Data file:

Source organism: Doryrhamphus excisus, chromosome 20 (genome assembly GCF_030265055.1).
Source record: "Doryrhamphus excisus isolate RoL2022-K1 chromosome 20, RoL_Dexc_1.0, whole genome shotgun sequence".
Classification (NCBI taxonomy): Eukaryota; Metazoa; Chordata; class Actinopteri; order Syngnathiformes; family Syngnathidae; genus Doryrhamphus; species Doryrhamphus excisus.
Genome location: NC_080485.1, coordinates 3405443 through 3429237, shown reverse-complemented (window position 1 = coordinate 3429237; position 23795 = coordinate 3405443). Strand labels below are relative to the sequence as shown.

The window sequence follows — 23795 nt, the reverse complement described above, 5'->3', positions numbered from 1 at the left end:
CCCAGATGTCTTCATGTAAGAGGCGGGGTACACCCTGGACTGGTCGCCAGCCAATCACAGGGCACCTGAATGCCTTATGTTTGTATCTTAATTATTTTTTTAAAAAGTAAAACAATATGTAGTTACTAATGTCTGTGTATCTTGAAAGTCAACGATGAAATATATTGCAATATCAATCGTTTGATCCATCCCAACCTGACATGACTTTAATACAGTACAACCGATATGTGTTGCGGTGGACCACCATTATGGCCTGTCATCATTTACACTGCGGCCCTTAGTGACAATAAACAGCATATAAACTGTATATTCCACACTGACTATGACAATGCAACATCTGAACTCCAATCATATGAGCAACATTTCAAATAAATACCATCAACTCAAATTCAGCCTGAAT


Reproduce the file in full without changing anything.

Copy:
Source organism: Doryrhamphus excisus, chromosome 20 (genome assembly GCF_030265055.1).
Source record: "Doryrhamphus excisus isolate RoL2022-K1 chromosome 20, RoL_Dexc_1.0, whole genome shotgun sequence".
Classification (NCBI taxonomy): Eukaryota; Metazoa; Chordata; class Actinopteri; order Syngnathiformes; family Syngnathidae; genus Doryrhamphus; species Doryrhamphus excisus.
Genome location: NC_080485.1, coordinates 3405443 through 3429237, shown reverse-complemented (window position 1 = coordinate 3429237; position 23795 = coordinate 3405443). Strand labels below are relative to the sequence as shown.

The window sequence follows — 23795 nt, the reverse complement described above, 5'->3', positions numbered from 1 at the left end:
CCCAGATGTCTTCATGTAAGAGGCGGGGTACACCCTGGACTGGTCGCCAGCCAATCACAGGGCACCTGAATGCCTTATGTTTGTATCTTAATTATTTTTTTAAAAAGTAAAACAATATGTAGTTACTAATGTCTGTGTATCTTGAAAGTCAACGATGAAATATATTGCAATATCAATCGTTTGATCCATCCCAACCTGACATGACTTTAATACAGTACAACCGATATGTGTTGCGGTGGACCACCATTATGGCCTGTCATCATTTACACTGCGGCCCTTAGTGACAATAAACAGCATATAAACTGTATATTCCACACTGACTATGACAATGCAACATCTGAACTCCAATCATATGAGCAACATTTCAAATAAATACCATCAACTCAAATTCAGCCTGAAT